More than Georgia on Obama's Mind
The Georgian media is still talking about President Mikheil Saakashvili’s recent visit to Washington. Saakashvili himself, in a conversation with parliamentarians on February 13, called it a “strategic breakthrough” in U.S.-Georgian relations.
That is forgivable hyperbole. The January 30 meeting of the two presidents, Obama and Saakashvili, was primarily about the meeting itself. Saakashvili had long sought the symbolic achievement of an Oval Office meeting with Barack Obama, having had two with George W. Bush. As for Obama, his Freudian slip, when he started to say “Russia” and then corrected himself to “Georgia,” told us a lot about what was on his mind. For Obama, it is important to be able to defend himself against accusations by candidate Romney or Gingrich that he had “thrown Georgia under the bus” because of his reset policy with Russia. Saakashvili’s phrase—“I’ll be leaving this office very happy”—will have made the U.S. president happy too.
The first item on the agenda was defense cooperation. The Obama administration has been caught in a bind here. The Pentagon loves Georgia because it is virtually the only country prepared to send more troops to Afghanistan—and to dangerous places like Helmand province—as everyone else is scaling back. But the United States has done everything it can not to supply weapons to Georgia, partly because this will enrage the Russians and partly in the belief that this will only destabilize the delicate standoff with Moscow over Abkhazia and South Ossetia. Likewise, the Georgians were pressing for some new statement from Washington on their NATO aspirations at the Spring 2012 NATO summit in Chicago.
The result is a dance where the Georgians talk about weapons and NATO and lobby Congress hard on these issues, and the White House burnishes its language of equivocation. After their Oval Office meeting, Obama said, “We will continue to strengthen our defense cooperation,” and “The United States will continue to support Georgia’s aspirations to ultimately become a member of NATO.” The lack of clarity here confirms the impression that this administration will look for new types of military cooperation that do not involve weapons sales and that in Chicago they will try to duck the Georgia issue in deference to European allies, who have been allergic to the Georgia-in-NATO issue since the 2008 war.
The second issue was trade. Last year, U.S. exports to Georgia were worth $538 million and imports amounted to $176 million. That is seven times more than a decade ago but still smaller by a factor of more than two hundred than U.S. combined turnover with Germany, the next country alphabetically on its list of trading partners. Georgia is a tiny economy in world terms.
Yet the major news story Obama announced in the White House was “the possibility of a free-trade agreement” with Georgia. This would be a big political prize for Saakashvili as the United States currently does not have a free-trade agreement with a single European country.
For the White House, this was something they could offer Saakashvili in lieu of a new defense deal. And it positions them cleverly as they seek to have Congress repeal the Jackson-Vanik amendment, something that needs to happen before American companies can get the trade privileges they are entitled to with Russia under World Trade Organization rules. The push to scrap Jackson-Vanik will be made in the early summer, just after Vladimir Putin’s presumed return to the Kremlin. It will help to be able to tell Congress that business is blind and the United States is seeking free trade not just with Russia but with its archenemy Georgia as well.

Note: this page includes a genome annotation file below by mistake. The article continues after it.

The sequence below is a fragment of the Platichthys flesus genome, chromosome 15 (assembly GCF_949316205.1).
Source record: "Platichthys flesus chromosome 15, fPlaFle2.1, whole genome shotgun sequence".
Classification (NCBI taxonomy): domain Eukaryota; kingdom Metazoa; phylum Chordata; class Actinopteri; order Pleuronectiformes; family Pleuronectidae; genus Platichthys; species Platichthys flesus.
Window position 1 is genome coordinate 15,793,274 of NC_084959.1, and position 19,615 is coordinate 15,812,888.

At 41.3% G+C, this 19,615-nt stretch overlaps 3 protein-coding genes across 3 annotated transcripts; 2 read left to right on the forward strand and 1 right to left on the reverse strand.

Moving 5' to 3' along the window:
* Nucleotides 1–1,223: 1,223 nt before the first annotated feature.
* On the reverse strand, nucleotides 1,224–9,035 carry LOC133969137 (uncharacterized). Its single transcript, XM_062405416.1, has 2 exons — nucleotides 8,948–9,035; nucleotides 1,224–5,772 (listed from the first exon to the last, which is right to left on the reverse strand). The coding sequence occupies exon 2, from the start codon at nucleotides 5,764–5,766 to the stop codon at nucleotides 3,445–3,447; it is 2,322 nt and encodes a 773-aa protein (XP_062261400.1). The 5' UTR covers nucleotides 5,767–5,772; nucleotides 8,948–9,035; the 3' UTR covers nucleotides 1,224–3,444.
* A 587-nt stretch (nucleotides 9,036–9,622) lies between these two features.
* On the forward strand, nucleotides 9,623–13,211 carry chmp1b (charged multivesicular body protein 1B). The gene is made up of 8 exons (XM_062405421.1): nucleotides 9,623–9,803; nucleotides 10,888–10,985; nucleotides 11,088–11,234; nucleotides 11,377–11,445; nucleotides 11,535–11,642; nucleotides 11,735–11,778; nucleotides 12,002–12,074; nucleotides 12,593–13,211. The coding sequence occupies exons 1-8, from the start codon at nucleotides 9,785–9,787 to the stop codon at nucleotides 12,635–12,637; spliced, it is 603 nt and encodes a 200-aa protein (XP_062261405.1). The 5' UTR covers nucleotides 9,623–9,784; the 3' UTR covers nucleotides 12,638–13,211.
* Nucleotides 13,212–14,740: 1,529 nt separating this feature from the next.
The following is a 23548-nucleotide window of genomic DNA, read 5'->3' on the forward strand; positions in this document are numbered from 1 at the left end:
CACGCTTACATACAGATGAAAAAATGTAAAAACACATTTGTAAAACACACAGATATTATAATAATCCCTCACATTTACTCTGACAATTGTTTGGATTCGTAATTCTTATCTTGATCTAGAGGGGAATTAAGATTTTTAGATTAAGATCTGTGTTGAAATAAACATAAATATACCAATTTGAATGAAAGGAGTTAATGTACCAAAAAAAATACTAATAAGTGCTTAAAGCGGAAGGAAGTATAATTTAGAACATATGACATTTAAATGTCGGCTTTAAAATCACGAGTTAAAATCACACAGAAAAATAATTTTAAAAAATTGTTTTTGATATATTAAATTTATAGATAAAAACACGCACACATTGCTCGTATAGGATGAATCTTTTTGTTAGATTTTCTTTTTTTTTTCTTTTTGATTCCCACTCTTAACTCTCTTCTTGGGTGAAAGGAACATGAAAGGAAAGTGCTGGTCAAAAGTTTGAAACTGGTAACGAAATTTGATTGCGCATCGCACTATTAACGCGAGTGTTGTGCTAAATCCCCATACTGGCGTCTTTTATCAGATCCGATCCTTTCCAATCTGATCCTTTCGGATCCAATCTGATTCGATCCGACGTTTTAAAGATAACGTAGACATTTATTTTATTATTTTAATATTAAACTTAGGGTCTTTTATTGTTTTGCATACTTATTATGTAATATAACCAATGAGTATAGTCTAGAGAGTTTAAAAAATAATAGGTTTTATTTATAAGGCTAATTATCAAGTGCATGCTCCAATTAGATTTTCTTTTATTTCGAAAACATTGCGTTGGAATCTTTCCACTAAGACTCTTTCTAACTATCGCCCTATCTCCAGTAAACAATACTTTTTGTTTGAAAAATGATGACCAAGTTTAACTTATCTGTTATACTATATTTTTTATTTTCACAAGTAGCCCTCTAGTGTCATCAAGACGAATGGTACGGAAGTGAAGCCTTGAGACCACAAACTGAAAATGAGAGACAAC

Finally, the meeting was all about the domestic politics of Georgia. Interestingly, this was the topic with which Obama began his postmeeting remarks, suggesting that it had been a major part of the private conversation in the Oval Office.
Here again, the United States is in a bind. Usually, of course, the United States tries not to get too involved in the domestic political minutiae of other states. But Georgia has come perilously close to being a U.S. client state, being as it’s a major recipient of aid money, defense training and political advice. It’s not just President Saakashvili—two senior representatives of the opposition were in Washington the same week. That means that there are two elections being fought in Georgia, one in Georgia itself and one in Washington.
The number-one political issue in Georgia is the personal intentions of Saakashvili. As soon as he steps down at the end of his presidential term next year, a new constitution will come into effect that creates a powerful new prime ministerial position. Saakashvili will be legally entitled to take that job, but if he does it will certainly tarnish his reputation abroad. As he ponders this dilemma, internal political pressures to hang on to power compete with international political messages to leave the scene.
In the Oval Office meeting, Obama used an eye-catching phrase: “the formal transfer of power that will be taking place in Georgia, which I think will solidify many of these reforms that have already taken place.” It sounded as though Saakashvili was told that Washington expects him not to move to the prime minister’s job.
If so, it was a useful piece of advice for Saakashvili—but one which inevitably pulls Washington even deeper into Georgian domestic politics. It looks as though it will be a bumpy year politically in Georgia. Being half-in already, it is probably better for the United States to get fully engaged than to pretend it is a detached bystander—especially when the Georgian public suspects that a lot of key decisions on their future are being made in Washington anyway.
Thomas de Waal is a senior associate at the Carnegie Endowment for International Peace.
Image: European People's Party—EPP